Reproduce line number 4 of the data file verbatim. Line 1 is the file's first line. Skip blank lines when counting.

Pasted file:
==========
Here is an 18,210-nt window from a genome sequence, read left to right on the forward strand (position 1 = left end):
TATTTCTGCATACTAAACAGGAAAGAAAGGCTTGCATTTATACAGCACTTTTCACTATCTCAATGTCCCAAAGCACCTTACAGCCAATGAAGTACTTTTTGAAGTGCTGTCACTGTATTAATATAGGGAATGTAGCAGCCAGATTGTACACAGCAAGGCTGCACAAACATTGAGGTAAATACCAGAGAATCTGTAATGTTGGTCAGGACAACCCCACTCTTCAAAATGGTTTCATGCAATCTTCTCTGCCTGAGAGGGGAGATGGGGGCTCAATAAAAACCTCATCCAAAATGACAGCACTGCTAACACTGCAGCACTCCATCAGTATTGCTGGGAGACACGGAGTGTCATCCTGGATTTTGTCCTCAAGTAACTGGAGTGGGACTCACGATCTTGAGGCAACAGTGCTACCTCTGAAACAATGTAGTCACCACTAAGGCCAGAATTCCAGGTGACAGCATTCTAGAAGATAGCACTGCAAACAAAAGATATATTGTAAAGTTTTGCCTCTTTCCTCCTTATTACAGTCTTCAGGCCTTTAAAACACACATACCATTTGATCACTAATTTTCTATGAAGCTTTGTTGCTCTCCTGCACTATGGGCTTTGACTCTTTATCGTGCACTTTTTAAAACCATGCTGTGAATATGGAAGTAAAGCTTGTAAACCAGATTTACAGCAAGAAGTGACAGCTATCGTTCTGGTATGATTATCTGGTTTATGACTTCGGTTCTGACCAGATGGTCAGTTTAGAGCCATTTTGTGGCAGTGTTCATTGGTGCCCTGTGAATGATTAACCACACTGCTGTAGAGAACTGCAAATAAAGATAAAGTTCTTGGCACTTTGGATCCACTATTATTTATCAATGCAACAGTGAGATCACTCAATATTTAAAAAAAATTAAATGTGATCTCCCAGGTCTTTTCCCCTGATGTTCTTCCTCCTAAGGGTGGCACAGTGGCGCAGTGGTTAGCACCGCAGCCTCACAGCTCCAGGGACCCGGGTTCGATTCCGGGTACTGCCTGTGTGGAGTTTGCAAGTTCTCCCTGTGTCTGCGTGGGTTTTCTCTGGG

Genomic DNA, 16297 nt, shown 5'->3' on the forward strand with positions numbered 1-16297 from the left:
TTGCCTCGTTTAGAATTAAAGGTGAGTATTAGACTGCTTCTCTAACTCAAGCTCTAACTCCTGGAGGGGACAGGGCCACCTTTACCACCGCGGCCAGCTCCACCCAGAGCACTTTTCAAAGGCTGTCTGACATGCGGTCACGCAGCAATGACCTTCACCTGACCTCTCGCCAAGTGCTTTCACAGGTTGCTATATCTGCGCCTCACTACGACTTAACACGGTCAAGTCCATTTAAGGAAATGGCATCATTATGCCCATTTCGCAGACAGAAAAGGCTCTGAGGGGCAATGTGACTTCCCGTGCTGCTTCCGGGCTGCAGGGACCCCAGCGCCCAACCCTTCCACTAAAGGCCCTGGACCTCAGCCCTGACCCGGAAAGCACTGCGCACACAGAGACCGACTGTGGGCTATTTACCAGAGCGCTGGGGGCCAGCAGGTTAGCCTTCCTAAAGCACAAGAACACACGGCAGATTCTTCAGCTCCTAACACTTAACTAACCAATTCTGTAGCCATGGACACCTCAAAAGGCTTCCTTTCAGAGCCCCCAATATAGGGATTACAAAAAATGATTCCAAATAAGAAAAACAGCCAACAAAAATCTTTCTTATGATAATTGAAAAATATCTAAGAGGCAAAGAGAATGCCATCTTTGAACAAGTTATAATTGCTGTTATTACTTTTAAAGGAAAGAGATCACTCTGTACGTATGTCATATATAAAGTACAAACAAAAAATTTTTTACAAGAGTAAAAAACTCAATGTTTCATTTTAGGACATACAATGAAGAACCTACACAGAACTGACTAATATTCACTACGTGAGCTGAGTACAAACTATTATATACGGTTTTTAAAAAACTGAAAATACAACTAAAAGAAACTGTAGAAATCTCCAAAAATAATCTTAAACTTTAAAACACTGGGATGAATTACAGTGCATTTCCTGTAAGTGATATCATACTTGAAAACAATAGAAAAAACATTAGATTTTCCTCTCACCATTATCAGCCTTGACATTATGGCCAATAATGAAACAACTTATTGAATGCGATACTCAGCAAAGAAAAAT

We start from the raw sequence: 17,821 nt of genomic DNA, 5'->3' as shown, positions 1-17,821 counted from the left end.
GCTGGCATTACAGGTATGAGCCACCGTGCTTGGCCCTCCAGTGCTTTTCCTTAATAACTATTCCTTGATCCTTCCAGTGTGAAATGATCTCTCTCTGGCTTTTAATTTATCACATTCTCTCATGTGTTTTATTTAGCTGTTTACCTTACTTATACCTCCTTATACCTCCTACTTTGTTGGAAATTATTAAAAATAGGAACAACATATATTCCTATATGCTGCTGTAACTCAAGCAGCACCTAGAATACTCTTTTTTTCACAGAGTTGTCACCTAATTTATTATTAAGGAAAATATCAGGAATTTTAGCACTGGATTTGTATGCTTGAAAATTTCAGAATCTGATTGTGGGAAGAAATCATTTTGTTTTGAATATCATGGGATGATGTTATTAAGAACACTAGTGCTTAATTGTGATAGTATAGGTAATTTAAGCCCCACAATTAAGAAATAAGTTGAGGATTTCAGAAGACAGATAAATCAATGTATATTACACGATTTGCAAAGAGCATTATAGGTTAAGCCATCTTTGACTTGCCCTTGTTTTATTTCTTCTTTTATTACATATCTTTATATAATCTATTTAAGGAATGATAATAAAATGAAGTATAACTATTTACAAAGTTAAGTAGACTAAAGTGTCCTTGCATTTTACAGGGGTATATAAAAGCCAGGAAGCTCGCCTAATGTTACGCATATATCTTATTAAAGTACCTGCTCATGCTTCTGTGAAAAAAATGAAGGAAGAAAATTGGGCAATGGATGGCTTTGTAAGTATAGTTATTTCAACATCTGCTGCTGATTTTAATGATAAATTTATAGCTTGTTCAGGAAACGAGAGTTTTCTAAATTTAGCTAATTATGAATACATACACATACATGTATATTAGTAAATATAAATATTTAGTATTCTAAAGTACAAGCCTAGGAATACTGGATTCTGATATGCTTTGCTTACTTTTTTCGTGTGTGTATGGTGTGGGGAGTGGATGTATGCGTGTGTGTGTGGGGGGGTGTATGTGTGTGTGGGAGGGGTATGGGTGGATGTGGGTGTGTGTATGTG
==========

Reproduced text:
TTGCCTCGTTTAGAATTAAAGGTGAGTATTAGACTGCTTCTCTAACTCAAGCTCTAACTCCTGGAGGGGACAGGGCCACCTTTACCACCGCGGCCAGCTCCACCCAGAGCACTTTTCAAAGGCTGTCTGACATGCGGTCACGCAGCAATGACCTTCACCTGACCTCTCGCCAAGTGCTTTCACAGGTTGCTATATCTGCGCCTCACTACGACTTAACACGGTCAAGTCCATTTAAGGAAATGGCATCATTATGCCCATTTCGCAGACAGAAAAGGCTCTGAGGGGCAATGTGACTTCCCGTGCTGCTTCCGGGCTGCAGGGACCCCAGCGCCCAACCCTTCCACTAAAGGCCCTGGACCTCAGCCCTGACCCGGAAAGCACTGCGCACACAGAGACCGACTGTGGGCTATTTACCAGAGCGCTGGGGGCCAGCAGGTTAGCCTTCCTAAAGCACAAGAACACACGGCAGATTCTTCAGCTCCTAACACTTAACTAACCAATTCTGTAGCCATGGACACCTCAAAAGGCTTCCTTTCAGAGCCCCCAATATAGGGATTACAAAAAATGATTCCAAATAAGAAAAACAGCCAACAAAAATCTTTCTTATGATAATTGAAAAATATCTAAGAGGCAAAGAGAATGCCATCTTTGAACAAGTTATAATTGCTGTTATTACTTTTAAAGGAAAGAGATCACTCTGTACGTATGTCATATATAAAGTACAAACAAAAAATTTTTTACAAGAGTAAAAAACTCAATGTTTCATTTTAGGACATACAATGAAGAACCTACACAGAACTGACTAATATTCACTACGTGAGCTGAGTACAAACTATTATATACGGTTTTTAAAAAACTGAAAATACAACTAAAAGAAACTGTAGAAATCTCCAAAAATAATCTTAAACTTTAAAACACTGGGATGAATTACAGTGCATTTCCTGTAAGTGATATCATACTTGAAAACAATAGAAAAAACATTAGATTTTCCTCTCACCATTATCAGCCTTGACATTATGGCCAATAATGAAACAACTTATTGAATGCGATACTCAGCAAAGAAAAAT